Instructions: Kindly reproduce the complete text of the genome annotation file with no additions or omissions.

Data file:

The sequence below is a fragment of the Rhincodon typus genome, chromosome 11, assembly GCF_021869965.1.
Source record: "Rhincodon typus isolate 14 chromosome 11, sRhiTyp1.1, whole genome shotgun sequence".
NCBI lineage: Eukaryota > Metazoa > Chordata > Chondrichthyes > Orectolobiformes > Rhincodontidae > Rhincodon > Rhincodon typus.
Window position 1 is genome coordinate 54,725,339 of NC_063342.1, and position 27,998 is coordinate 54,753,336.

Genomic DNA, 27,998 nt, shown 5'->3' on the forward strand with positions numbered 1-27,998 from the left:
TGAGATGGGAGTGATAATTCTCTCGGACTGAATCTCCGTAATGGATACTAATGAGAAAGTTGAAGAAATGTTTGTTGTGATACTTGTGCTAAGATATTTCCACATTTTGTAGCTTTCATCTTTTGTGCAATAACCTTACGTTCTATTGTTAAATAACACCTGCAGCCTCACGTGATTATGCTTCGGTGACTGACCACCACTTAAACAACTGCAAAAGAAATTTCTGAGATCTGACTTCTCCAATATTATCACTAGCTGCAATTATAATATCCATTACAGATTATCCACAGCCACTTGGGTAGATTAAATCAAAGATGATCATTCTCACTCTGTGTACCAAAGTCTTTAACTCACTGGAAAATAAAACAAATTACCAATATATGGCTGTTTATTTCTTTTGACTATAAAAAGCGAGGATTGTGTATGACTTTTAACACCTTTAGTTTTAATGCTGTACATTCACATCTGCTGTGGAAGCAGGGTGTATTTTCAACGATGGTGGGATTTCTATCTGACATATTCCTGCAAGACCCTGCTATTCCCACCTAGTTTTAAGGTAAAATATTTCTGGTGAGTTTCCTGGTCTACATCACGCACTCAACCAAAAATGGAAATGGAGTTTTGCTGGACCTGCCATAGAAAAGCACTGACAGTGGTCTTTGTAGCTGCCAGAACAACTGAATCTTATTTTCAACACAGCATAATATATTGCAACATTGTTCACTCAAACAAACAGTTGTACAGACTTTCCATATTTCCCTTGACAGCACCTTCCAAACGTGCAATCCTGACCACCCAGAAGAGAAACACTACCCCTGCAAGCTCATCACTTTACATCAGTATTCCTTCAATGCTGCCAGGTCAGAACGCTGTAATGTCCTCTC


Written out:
The sequence below is a fragment of the Rhincodon typus genome, chromosome 11, assembly GCF_021869965.1.
Source record: "Rhincodon typus isolate 14 chromosome 11, sRhiTyp1.1, whole genome shotgun sequence".
NCBI lineage: Eukaryota > Metazoa > Chordata > Chondrichthyes > Orectolobiformes > Rhincodontidae > Rhincodon > Rhincodon typus.
Window position 1 is genome coordinate 54,725,339 of NC_063342.1, and position 27,998 is coordinate 54,753,336.

Genomic DNA, 27,998 nt, shown 5'->3' on the forward strand with positions numbered 1-27,998 from the left:
TGAGATGGGAGTGATAATTCTCTCGGACTGAATCTCCGTAATGGATACTAATGAGAAAGTTGAAGAAATGTTTGTTGTGATACTTGTGCTAAGATATTTCCACATTTTGTAGCTTTCATCTTTTGTGCAATAACCTTACGTTCTATTGTTAAATAACACCTGCAGCCTCACGTGATTATGCTTCGGTGACTGACCACCACTTAAACAACTGCAAAAGAAATTTCTGAGATCTGACTTCTCCAATATTATCACTAGCTGCAATTATAATATCCATTACAGATTATCCACAGCCACTTGGGTAGATTAAATCAAAGATGATCATTCTCACTCTGTGTACCAAAGTCTTTAACTCACTGGAAAATAAAACAAATTACCAATATATGGCTGTTTATTTCTTTTGACTATAAAAAGCGAGGATTGTGTATGACTTTTAACACCTTTAGTTTTAATGCTGTACATTCACATCTGCTGTGGAAGCAGGGTGTATTTTCAACGATGGTGGGATTTCTATCTGACATATTCCTGCAAGACCCTGCTATTCCCACCTAGTTTTAAGGTAAAATATTTCTGGTGAGTTTCCTGGTCTACATCACGCACTCAACCAAAAATGGAAATGGAGTTTTGCTGGACCTGCCATAGAAAAGCACTGACAGTGGTCTTTGTAGCTGCCAGAACAACTGAATCTTATTTTCAACACAGCATAATATATTGCAACATTGTTCACTCAAACAAACAGTTGTACAGACTTTCCATATTTCCCTTGACAGCACCTTCCAAACGTGCAATCCTGACCACCCAGAAGAGAAACACTACCCCTGCAAGCTCATCACTTTACATCAGTATTCCTTCAATGCTGCCAGGTCAGAACGCTGTAATGTCCTCTC